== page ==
Given my interest in containers of the infinite, I value things that apply constraints, that draw edges and issue borders and add definition. Lists can serve as organizational tools, catalogs and bookmarks, taxonomies, personal collections — talismans to counteract the constant onrush of the too-much, the never-finished, the keeps-flowing. It has something to do with attempting to harness as much knowledge and creativity as I can, to absorb and somehow digest the best of the chaos.
A great list can serve as proxy (well, one of many) for making sense of life and of the world. I like lists to keep track of things, lists to establish connections and hierarchies, lists that cast relationships and genealogies of ideas into legible form. I have a few favorite lists, some physical but most digital: from Amazon wish lists to my “personal canon” to Pinboard to Goodreads. I’ll leave you with one of my favorite Wikipedia articles: List of lists of lists.
Dark as hell. I used to prefer milk chocolate, but I’ll admit I was wrong. I’ve learned to appreciate nuances of flavor here (and with coffee too, even more recently) and now good dark chocolate is my favorite treat. My favorites range from the ordinary luxury of Scharffen-Berger 82% dark, to the special only-in-Seattle-holiday-treat of Fran’s dark chocolate sea salt caramels.
Hip-hop is hands-down my favorite kind of poetry. It’s not always easy to find, let alone create — but in my experience great hip-hop contains a dimension of power and viscerality that transcends written words. I started appreciating, even writing, hop-hop at a relatively young age, but I’ve been getting back into it more recently, which has deepened the long-held love.
Great raps combine effortless musicality and delivery with complicated multi-syllabic rhymes, intricate metaphors, storytelling and self-expression and wisdom. It’s possible to create an illusion of words effortlessly fitting together, while employing such poetic constructs as internal rhyme, enjambment, and repetition. I love the sound of complicated rhymes, and the high expressive potential of the genre. If the Oulipo had been started today I bet a bunch of its members would have written rap lyrics. There’s a massive amount of cleverness and intuitive mastery and love of language embedded in the best rap lyrics — at least that’s what I aspire to when I practice this art myself.
A few years ago I might have listed photography or film or even just “media” (depending how far back we go) but I now realize the creative medium I most love and appreciate and enjoy practicing is writing. Why?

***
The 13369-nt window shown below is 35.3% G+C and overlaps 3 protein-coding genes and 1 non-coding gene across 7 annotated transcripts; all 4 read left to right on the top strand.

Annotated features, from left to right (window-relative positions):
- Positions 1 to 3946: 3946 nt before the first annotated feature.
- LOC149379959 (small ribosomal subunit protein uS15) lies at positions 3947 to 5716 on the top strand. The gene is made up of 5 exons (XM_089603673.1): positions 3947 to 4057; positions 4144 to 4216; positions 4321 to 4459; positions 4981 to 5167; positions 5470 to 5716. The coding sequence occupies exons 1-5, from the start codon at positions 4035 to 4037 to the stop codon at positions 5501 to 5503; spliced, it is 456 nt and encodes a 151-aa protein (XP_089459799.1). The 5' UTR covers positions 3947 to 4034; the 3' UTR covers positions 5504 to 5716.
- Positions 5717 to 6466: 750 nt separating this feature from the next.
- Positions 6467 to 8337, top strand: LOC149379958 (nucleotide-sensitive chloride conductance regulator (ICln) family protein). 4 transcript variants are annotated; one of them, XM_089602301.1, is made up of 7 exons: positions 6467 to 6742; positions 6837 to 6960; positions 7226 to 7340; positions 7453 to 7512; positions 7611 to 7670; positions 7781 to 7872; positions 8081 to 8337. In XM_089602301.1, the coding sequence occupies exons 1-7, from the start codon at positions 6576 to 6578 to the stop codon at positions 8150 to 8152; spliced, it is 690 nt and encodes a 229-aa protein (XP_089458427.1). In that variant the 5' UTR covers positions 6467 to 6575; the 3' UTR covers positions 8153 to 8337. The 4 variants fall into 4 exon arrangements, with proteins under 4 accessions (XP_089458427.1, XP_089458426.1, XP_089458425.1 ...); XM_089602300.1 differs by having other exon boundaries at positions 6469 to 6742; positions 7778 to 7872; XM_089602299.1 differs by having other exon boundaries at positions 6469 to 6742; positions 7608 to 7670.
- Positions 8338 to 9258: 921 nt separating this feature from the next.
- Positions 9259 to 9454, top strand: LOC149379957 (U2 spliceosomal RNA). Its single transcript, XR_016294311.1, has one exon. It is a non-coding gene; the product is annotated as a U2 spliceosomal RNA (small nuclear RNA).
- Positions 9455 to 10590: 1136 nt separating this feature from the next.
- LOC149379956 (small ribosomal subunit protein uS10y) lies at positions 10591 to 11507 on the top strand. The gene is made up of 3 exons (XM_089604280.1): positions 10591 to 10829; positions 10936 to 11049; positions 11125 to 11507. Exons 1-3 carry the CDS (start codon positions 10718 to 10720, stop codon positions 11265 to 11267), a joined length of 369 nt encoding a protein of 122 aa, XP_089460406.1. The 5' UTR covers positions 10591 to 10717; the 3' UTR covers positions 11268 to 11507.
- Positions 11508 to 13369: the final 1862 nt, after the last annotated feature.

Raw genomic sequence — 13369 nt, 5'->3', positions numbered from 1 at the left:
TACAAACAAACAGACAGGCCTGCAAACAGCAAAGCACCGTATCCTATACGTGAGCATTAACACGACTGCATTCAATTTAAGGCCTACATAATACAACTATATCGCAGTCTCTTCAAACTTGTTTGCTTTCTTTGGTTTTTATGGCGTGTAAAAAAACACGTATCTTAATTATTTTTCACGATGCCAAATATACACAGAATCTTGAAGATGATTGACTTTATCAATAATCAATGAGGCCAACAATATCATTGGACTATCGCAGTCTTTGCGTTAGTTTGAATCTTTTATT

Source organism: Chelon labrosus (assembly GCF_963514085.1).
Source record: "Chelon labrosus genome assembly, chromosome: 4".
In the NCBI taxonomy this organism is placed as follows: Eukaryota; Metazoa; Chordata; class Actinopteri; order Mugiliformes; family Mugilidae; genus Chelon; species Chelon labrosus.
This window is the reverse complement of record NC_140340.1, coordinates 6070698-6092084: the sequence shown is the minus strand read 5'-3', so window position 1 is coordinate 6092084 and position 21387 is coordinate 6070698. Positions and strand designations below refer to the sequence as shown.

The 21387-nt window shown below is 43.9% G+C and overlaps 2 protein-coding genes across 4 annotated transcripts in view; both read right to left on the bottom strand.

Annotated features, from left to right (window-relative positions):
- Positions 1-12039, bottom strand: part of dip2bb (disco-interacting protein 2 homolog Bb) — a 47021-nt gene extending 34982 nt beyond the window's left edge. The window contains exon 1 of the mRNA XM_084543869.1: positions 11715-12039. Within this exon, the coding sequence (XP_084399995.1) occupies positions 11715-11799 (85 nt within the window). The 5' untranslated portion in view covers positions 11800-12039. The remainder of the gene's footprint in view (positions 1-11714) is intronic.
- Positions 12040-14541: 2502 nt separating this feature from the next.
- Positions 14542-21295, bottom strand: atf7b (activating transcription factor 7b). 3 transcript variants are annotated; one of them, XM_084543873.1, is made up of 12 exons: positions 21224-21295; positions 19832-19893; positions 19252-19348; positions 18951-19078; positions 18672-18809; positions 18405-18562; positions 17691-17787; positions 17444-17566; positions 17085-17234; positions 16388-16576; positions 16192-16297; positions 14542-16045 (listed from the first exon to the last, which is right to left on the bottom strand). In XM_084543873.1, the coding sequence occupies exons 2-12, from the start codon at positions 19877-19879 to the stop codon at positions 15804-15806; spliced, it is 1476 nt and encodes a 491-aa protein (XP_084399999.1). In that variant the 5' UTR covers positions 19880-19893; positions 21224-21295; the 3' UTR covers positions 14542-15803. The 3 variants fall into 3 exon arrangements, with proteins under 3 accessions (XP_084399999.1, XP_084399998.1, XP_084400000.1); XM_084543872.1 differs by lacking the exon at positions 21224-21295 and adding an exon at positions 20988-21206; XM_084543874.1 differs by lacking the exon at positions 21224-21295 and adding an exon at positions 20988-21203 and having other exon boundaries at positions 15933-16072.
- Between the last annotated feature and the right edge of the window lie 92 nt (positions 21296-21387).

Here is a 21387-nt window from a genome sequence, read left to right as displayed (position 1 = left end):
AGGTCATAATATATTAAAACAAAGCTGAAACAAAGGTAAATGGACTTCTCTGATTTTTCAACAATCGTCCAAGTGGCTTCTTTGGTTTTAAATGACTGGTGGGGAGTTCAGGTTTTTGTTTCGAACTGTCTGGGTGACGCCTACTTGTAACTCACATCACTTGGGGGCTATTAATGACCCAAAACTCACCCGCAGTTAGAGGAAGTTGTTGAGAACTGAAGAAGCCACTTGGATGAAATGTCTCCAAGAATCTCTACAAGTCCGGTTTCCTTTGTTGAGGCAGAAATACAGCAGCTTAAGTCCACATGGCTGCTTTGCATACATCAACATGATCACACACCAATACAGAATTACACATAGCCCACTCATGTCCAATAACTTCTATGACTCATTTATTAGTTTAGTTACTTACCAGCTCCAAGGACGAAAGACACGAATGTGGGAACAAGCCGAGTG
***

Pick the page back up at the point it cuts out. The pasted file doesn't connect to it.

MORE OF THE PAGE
First, it’s so damn flexible; it can be put in service of almost any goal, bent to the creative will in myriad marvelous ways.
Second, it’s in some ways nice and simple to practice, requiring very few tools or external resources save for a strong imagination. It can be done almost anywhere, even inside you own head.
Third, despite this accessibility and low barrier to entry, its possibilities, and challenges, are infinite. I feel like neither I (personally) nor we (like, all of human civilization) have come anywhere close to exploring the possibilities and powers writing bestows.
I’ve become enormously interested in how learning happens, and what makes learning experiences particularly memorable and effective. I’m fascinated with how communities and spaces for learning emerge; I’m interested in creating engaging learning events of my own and finding others with whom I can embark on shared exploration of the topics I want to dive into. Learning how to learn is a gift that keeps on giving; it’s one of the great pleasures and purposes of life, a way to stave off boredom and connect dots in unexpected ways.
Right now, things I love to learn about include: constrained writing, improvisation, fictional forms, translation, computation, programming, history of technology, worldbuilding, pedagogy, community-building, libraries, organizing information, biology and ecology, deep time, complexity theory, alternative economics, digital media-making and distribution, and entrepreneurial design. I aim to keep learning as much as possible, in as many different ways as I can!
You know, spheroids! Seriously though, I like throwing and catching, kicking and bouncing, hitting balls and shooting hoops. The latter especially. There’s something therapeutic in the repetitive nature of it, the rhythm of clanks and bounces and swishes, the hot streak flow state, the variation of patterns. I grew up playing several sports, but basketball was the one I’d obsess over, play at recess and after school, at the park on weekends. It was the sport teenage-me watched most on TV (overtaking preteen-me’s minor obsession with baseball), and continued to play (casually, intramurally) in high school and college. Even now, I keep a kid-sized indoor hoop above my bathroom doorway, an when it’s nice out, and the courts aren’t too crowded, I’ll sometimes head to the court near my apartment and shoot around til it gets too dark to see.